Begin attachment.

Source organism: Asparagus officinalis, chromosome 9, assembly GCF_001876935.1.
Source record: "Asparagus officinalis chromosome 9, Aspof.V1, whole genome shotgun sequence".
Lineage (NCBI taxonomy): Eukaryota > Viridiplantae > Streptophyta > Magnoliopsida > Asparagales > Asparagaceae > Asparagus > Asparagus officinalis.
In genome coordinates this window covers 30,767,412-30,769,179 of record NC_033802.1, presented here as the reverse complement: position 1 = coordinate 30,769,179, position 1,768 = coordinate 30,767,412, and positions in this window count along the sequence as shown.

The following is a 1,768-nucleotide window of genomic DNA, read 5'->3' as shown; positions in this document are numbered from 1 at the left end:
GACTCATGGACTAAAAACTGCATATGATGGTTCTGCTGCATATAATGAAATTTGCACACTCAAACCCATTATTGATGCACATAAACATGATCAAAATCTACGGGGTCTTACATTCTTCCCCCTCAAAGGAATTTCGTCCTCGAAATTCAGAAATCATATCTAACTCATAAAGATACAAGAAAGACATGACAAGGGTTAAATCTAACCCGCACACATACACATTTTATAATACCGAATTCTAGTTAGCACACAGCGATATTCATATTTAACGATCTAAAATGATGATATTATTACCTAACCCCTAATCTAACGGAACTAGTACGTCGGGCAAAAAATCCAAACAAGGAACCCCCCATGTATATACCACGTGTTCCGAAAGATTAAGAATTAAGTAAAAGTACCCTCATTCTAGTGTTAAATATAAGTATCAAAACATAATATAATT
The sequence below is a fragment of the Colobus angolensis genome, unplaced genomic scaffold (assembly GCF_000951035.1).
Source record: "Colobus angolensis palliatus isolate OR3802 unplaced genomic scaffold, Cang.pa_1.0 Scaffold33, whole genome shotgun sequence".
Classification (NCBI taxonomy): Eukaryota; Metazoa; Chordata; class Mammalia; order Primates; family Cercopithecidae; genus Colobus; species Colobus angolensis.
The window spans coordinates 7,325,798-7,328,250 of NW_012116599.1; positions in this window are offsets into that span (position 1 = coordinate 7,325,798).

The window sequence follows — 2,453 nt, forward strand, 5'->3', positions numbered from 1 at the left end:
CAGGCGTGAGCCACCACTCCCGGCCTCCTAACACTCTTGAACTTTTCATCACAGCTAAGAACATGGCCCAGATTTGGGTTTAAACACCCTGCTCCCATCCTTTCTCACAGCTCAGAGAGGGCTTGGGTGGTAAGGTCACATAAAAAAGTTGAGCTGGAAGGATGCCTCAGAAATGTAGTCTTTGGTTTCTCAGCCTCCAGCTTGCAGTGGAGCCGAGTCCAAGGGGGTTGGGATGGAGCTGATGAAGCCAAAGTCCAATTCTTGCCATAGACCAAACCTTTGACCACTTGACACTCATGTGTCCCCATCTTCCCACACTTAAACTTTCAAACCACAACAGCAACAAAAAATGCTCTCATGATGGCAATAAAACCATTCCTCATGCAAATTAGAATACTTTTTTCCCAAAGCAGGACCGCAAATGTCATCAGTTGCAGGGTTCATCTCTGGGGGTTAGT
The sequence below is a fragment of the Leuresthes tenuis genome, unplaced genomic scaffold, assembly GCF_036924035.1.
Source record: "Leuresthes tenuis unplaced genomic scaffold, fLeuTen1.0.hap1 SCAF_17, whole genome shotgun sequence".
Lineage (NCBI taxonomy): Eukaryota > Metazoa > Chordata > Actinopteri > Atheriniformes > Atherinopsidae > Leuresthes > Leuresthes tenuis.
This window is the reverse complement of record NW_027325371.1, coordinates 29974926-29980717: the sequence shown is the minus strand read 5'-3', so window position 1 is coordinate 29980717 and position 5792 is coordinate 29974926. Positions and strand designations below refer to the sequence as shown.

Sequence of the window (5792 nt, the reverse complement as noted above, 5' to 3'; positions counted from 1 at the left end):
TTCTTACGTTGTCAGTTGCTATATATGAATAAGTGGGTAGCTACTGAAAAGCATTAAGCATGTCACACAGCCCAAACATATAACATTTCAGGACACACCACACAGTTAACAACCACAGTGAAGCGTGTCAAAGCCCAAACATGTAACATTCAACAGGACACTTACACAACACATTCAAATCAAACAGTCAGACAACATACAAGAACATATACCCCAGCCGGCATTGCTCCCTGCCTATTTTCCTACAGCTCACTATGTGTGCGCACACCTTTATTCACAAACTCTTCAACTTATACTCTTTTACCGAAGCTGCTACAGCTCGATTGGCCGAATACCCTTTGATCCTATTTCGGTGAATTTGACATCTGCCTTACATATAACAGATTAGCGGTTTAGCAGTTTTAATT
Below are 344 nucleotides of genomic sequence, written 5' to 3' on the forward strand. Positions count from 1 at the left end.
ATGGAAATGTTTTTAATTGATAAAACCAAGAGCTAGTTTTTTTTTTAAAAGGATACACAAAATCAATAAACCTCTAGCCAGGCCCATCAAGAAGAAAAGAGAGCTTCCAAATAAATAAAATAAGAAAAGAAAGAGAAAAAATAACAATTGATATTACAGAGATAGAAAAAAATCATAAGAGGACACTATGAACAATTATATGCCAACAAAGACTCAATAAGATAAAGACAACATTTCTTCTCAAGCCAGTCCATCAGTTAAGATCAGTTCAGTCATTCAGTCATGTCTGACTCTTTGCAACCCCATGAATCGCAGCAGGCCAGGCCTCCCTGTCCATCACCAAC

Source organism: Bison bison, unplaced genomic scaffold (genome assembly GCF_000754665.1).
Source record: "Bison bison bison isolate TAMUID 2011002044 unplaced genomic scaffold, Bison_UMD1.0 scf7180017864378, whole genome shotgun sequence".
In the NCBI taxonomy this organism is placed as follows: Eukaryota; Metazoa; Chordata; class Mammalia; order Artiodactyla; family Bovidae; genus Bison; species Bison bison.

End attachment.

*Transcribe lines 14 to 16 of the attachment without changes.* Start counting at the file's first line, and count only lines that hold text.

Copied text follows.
Source record: "Leuresthes tenuis unplaced genomic scaffold, fLeuTen1.0.hap1 SCAF_17, whole genome shotgun sequence".
Lineage (NCBI taxonomy): Eukaryota > Metazoa > Chordata > Actinopteri > Atheriniformes > Atherinopsidae > Leuresthes > Leuresthes tenuis.
This window is the reverse complement of record NW_027325371.1, coordinates 29974926-29980717: the sequence shown is the minus strand read 5'-3', so window position 1 is coordinate 29980717 and position 5792 is coordinate 29974926. Positions and strand designations below refer to the sequence as shown.